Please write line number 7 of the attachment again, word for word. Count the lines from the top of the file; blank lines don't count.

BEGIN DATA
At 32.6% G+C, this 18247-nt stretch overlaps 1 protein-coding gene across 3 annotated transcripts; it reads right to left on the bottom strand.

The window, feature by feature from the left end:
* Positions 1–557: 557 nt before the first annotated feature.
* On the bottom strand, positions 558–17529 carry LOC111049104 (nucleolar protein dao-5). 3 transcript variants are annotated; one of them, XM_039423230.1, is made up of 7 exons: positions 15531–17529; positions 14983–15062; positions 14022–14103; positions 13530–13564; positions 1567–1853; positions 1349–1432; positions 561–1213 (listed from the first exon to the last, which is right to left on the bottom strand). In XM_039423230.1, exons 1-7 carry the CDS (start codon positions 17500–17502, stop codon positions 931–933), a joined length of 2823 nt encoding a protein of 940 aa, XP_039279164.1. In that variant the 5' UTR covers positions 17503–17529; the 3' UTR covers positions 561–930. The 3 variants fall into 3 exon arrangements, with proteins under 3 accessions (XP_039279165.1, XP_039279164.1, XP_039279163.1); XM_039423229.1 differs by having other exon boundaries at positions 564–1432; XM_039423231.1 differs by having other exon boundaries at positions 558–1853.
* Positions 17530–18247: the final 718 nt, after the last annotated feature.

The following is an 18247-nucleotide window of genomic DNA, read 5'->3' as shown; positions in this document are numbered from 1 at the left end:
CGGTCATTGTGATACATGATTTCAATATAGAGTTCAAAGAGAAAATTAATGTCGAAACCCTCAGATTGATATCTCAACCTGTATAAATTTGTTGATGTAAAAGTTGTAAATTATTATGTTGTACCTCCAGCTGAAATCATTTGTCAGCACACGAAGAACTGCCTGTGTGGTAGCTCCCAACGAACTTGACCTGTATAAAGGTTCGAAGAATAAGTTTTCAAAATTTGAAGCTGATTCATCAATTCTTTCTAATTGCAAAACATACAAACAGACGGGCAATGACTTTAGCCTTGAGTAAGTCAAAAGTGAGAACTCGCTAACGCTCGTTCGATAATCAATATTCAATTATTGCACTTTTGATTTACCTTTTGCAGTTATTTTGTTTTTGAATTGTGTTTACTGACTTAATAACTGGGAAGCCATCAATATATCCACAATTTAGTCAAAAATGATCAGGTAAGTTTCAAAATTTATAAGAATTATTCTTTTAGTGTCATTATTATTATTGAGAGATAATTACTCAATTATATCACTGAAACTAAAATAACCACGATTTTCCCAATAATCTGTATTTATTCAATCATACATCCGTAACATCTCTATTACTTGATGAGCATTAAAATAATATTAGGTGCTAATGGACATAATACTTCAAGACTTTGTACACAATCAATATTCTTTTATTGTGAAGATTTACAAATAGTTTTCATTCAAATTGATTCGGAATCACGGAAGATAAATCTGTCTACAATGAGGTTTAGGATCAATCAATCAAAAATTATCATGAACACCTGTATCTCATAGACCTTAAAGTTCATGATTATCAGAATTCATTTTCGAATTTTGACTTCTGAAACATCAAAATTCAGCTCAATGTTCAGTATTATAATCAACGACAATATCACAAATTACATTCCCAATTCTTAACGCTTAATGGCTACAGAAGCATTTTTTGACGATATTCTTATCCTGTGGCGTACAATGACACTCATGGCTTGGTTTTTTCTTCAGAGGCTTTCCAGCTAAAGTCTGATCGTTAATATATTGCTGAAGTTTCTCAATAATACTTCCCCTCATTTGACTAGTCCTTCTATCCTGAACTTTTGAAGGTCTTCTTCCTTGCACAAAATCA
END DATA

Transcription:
CGGTCATTGTGATACATGATTTCAATATAGAGTTCAAAGAGAAAATTAATGTCGAAACCCTCAGATTGATATCTCAACCTGTATAAATTTGTTGATGTAAAAGTTGTAAATTATTATGTTGTACCTCCAGCTGAAATCATTTGTCAGCACACGAAGAACTGCCTGTGTGGTAGCTCCCAACGAACTTGACCTGTATAAAGGTTCGAAGAATAAGTTTTCAAAATTTGAAGCTGATTCATCAATTCTTTCTAATTGCAAAACATACAAACAGACGGGCAATGACTTTAGCCTTGAGTAAGTCAAAAGTGAGAACTCGCTAACGCTCGTTCGATAATCAATATTCAATTATTGCACTTTTGATTTACCTTTTGCAGTTATTTTGTTTTTGAATTGTGTTTACTGACTTAATAACTGGGAAGCCATCAATATATCCACAATTTAGTCAAAAATGATCAGGTAAGTTTCAAAATTTATAAGAATTATTCTTTTAGTGTCATTATTATTATTGAGAGATAATTACTCAATTATATCACTGAAACTAAAATAACCACGATTTTCCCAATAATCTGTATTTATTCAATCATACATCCGTAACATCTCTATTACTTGATGAGCATTAAAATAATATTAGGTGCTAATGGACATAATACTTCAAGACTTTGTACACAATCAATATTCTTTTATTGTGAAGATTTACAAATAGTTTTCATTCAAATTGATTCGGAATCACGGAAGATAAATCTGTCTACAATGAGGTTTAGGATCAATCAATCAAAAATTATCATGAACACCTGTATCTCATAGACCTTAAAGTTCATGATTATCAGAATTCATTTTCGAATTTTGACTTCTGAAACATCAAAATTCAGCTCAATGTTCAGTATTATAATCAACGACAATATCACAAATTACATTCCCAATTCTTAACGCTTAATGGCTACAGAAGCATTTTTTGACGATATTCTTATCCTGTGGCGTACAATGACACTCATGGCTTGGTTTTTTCTTCAGAGGCTTTCCAGCTAAAGTCTGATCGTTAATATATTGCTGAAGTTTCTCAATAATACTTCCCCTCATTTGACTAGTCCTTCTATCCTGAACTTTTGAAGGTCTTCTTCCTTGCACAAAATCA